competitive forces

Topics: Strategic management, Porter five forces analysis, Barriers to entry Pages: 6 (1523 words) Published: April 23, 2015
Introduction
The Michael Porter’s competitive forces are used to analyse competition in an industry and help anticipate marketers and business owners to analyse competition in their industry and know how to compete in an industry and also aid them to identify completion and their competitors. Loewen (1999:110) said that focusing on competition is a good spur to keep you going but it is not what will carry you victory. But by focusing on the client, the firm will get the victory. “Strategy is first and foremost about your customer. Yet ‘how do I beat my competition?’ is typically what most people think a strategy is about, and is the ‘most frequently cited concern’ of the majority of business leaders. Beating your competition is the outcome of a good strategy.” Porter (2002:34) competitive strategy must grow out of a sophisticated understanding of the structure of the industry and how it is changing.

Michael porter has demonstrated that, although the competitive pressures in various industries are never precise, the competitive process work similarly enough to use a common analytical framework, in gauging the nature and intensity of competitive forces. The state of competition in an industry is a composite of the five competitive forces according to Porter (in Thompson & Strickland 2002:80). Whether it is a domestic or international, the nature of competition is embodied in in these competitive forces, namely:

· The threat of new potential competitors
· The threat of substitutes products
· The bargaining power of buyers
· The bargaining power of suppliers
· The rivalry between existing competitors in the industry

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The five forces model determine industry profitability because they shape the prices businesses can charge, the costs businesses have to bear, and the investment required to compete in an industry. The threat of new entrants limits the overall profit potential in the industry, because new entrants bring new capacity and seek market share, pushing down margins. Powerful buyers or suppliers bargain away to the profits for themselves. Fierce competitive rivalry erodes profits by requiring higher costs of competing or by passing on profits to customers in the form of lower prices. The presence of close substitute products limits the price competitors can charge without inducing substitution and eroding industry volume.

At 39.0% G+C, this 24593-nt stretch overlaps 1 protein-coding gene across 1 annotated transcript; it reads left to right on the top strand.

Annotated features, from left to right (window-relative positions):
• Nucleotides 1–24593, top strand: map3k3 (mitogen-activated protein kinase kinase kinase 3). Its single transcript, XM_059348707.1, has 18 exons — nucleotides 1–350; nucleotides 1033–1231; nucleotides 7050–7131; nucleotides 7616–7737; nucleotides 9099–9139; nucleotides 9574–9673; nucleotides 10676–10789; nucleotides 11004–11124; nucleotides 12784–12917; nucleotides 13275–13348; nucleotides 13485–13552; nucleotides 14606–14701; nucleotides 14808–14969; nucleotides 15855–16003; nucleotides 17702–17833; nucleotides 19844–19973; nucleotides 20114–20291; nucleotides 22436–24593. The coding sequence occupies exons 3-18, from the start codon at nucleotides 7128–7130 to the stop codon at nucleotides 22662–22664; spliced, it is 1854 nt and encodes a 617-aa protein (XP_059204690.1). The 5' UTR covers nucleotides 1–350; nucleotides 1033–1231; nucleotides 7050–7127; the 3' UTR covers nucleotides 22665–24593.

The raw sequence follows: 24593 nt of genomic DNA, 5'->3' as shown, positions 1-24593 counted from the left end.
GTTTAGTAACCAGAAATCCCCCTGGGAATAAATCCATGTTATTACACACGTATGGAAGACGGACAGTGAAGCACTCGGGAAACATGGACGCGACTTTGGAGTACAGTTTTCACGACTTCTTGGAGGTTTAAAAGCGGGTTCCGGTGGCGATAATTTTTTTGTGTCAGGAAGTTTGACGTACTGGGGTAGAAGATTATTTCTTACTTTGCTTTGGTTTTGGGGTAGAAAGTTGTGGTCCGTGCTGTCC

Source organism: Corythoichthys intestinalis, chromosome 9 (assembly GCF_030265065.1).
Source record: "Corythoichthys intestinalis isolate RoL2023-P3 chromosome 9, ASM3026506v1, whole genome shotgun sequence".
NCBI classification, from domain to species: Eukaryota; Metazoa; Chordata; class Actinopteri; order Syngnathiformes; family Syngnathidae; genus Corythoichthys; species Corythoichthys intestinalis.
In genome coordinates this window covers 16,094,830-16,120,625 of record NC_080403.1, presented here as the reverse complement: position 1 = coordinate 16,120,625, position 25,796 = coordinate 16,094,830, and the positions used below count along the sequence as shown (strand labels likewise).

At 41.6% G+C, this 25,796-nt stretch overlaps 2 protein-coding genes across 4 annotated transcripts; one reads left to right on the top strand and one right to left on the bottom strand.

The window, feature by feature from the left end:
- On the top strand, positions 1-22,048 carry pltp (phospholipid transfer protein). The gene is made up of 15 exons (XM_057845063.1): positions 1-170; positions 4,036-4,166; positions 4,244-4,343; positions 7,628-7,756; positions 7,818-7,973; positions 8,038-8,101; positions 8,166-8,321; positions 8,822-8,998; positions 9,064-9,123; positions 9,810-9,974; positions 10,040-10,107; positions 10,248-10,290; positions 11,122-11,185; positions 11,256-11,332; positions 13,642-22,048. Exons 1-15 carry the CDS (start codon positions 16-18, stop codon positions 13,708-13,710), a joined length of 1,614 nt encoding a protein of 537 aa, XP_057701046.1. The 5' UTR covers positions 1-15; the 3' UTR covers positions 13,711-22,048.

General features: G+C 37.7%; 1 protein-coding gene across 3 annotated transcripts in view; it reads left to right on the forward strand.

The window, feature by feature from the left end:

According to Porter (1976:137-145), the five model forces is “…a powerful tool for systematically diagnosing the principal competitive pressures in a market and assessing how strong and important each one is.” It is argued by Thompson & Strickland (2001:80) the forces model is not only the most widely used technique for competition analysis, but also relatively easy to understand and apply. The collective strength of these forces determines the competitiveness in the industry and therefore its profitability (Smit & Cronje (1999:73). According to Pearce & David (1997:109) content that, every industry

has underlying structures that give rise to these five

competitive forces. A business wanting to cope best with its industry environment in its favour must learn what makes the environment tick. The threat of new entrants
Competitive forces coming from the threat entry of new rivals. A segment’s attractiveness varies with the height of entry and exit barriers. The most attractive segment is one which entry barriers are high and exit barriers are low. This depicts that few new firms can enter the industry because it is expensive and firms that perform poorly can easily exit Lamb et al

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(2010:121). So to Mr Dickson in this industry of kitchen utensils and cutlery, since his specialising plastic cutlery he faces a lot competition regarding new potential entrants since there are no barriers of entry and exit, which means new firms could enter and leave the...
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